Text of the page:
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When the month of Ramadan begins, Muslims enter into a period of discipline and worship, fasting during the day, and praying throughout the day and night. During Ramadan, special evening prayers are conducted during which long portions of the Quran are recited. These special prayers are known as taraweeh.
The word taraweeh comes from an Arabic word which means to rest and relax. The Hadith indicates that the Prophet (peace be upon him) led his followers in evening prayer on the 25th, 27th, and 29th nights of Ramadan, in the time after the isha prayer. Since then, this has been a tradition during the evenings of Ramadan. However, it is not regarded as compulsory (unlike the five daily prayers), since the Hadith also documents that the Prophet discontinued this prayer because he specifically did not want it to become compulsory. Still, it is a strong tradition among modern Muslims during Ramadan to this day. It is practiced by most Sunni Muslims, for whom it amplifies the sense of individual spirituality and unity (Shia Muslims do not pray taraweeh).
The prayer can be very long (well over an hour), during which one stands upright to read from the Quran and performs many cycles of movement (standing, bowing, prostrating, sitting). After each of the four cycles, one sits for a brief period of rest before continuing—this is where the name taraweeh ("rest prayer") comes from.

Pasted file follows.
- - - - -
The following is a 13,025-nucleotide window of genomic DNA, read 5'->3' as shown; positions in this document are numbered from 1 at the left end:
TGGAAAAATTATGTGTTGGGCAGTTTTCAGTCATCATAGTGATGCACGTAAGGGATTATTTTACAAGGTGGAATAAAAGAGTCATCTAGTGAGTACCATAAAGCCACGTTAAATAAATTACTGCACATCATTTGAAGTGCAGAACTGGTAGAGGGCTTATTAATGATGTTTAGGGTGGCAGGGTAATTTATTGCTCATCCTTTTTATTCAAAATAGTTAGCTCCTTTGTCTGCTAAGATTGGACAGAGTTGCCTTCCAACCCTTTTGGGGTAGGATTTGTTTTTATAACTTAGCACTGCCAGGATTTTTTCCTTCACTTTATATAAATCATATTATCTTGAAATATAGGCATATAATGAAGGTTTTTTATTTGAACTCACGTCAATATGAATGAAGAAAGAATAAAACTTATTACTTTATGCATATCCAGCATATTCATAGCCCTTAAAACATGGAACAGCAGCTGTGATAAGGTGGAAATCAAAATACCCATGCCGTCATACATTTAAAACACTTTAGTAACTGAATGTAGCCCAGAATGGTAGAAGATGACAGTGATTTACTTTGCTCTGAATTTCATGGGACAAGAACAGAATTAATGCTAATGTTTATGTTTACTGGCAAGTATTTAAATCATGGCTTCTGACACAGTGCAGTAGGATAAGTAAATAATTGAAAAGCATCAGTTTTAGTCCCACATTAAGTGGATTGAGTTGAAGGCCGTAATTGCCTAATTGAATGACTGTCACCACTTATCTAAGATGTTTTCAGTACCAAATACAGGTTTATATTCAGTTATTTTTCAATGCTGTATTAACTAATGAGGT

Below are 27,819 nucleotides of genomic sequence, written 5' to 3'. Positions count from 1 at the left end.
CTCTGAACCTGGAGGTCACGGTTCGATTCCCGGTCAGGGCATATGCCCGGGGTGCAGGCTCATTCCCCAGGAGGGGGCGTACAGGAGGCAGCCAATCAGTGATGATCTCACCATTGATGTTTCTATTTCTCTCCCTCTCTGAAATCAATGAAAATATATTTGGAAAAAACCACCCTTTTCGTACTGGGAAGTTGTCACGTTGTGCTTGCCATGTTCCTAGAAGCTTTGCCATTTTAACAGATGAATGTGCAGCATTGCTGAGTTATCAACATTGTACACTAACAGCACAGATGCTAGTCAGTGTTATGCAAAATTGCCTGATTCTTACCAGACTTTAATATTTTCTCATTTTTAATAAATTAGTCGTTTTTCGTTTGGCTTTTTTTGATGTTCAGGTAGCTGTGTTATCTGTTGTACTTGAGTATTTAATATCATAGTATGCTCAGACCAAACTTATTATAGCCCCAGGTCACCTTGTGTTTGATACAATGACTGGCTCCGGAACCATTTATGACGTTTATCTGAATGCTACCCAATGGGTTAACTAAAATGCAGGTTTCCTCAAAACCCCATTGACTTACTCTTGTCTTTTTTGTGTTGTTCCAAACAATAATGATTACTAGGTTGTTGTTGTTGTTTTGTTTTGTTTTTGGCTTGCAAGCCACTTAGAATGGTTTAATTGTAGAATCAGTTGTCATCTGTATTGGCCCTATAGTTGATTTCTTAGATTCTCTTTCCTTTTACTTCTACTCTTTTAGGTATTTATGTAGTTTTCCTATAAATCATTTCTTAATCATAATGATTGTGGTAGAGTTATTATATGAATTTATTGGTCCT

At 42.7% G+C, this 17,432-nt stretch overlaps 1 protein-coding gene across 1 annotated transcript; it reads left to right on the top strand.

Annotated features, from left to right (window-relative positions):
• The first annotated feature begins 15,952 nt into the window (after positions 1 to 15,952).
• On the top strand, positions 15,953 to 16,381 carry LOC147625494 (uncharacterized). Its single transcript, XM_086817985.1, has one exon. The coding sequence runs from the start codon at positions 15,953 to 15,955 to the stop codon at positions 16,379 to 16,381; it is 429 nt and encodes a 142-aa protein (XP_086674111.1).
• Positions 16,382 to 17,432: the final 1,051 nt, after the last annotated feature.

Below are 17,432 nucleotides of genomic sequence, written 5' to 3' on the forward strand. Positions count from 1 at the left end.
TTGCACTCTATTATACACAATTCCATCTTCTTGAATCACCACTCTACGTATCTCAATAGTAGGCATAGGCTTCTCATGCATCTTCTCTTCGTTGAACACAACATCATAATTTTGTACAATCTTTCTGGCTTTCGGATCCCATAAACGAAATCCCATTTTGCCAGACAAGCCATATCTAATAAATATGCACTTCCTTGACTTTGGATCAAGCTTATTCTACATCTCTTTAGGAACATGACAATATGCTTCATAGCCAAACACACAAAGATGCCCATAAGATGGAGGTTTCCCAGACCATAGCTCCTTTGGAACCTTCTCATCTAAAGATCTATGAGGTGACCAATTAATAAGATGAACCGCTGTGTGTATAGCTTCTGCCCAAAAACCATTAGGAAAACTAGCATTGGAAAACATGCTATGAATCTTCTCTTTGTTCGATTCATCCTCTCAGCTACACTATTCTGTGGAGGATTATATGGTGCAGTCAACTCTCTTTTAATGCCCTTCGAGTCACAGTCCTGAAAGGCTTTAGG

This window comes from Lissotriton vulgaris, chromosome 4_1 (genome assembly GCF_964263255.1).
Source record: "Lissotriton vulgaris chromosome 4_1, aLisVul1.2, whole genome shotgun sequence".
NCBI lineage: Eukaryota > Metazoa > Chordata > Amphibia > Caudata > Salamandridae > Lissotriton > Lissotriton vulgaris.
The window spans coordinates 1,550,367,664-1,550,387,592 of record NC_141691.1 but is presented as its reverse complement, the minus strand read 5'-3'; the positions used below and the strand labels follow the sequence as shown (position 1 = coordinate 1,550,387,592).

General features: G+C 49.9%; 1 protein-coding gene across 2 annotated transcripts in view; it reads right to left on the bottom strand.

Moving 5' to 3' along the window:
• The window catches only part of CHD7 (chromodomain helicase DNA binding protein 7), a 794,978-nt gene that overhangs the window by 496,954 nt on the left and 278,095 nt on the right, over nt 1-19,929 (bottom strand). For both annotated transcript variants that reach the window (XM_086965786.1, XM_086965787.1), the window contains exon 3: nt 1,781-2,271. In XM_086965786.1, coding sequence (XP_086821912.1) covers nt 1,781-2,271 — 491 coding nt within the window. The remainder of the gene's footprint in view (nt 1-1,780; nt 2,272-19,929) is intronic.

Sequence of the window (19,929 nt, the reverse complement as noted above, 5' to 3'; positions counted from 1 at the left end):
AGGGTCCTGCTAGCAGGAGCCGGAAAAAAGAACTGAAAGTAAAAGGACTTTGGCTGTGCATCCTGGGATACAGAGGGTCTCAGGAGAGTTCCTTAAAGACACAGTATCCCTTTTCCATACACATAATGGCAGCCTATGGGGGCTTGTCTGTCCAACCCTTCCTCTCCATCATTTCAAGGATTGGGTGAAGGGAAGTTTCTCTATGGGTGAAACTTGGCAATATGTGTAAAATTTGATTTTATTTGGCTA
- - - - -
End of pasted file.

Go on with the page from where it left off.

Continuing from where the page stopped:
During the standing portions of the prayer, long sections of the Quran are read. The Quran is divided into equal parts (called juz) for the purpose of reading sections of equal length during each of the Ramadan nights. Thus, 1/30 of the Quan is read on successive evenings, so that by the end of the month the entire Quran has been completed.
It is recommended that Muslims attend the taraweeh prayers in the mosque (after 'isha, the last evening prayer), to pray in congregation. This is true for both men and women. However, one may also perform the prayers individually at home. These prayers are voluntary but are strongly recommended and widely practiced. Performing the prayer together at the mosque is said to greatly increase the feeling of unity among followers.
There has been some dispute about how long the taraweeh prayer is supposed to be: 8 or 20 raka'at (cycles of prayer). It is without dispute, however, that when praying the taraweeh prayer in congregation, one should start and end in accordance with the imam's preference, performing the same number that he performs. Night prayers in Ramadan are a blessing, and one should not argue about this fine point.
Saudi Arabia television broadcasts the taraweeh prayers live from Mecca, Saudi Arabia, now with simultaneous subtitling of the English translation.
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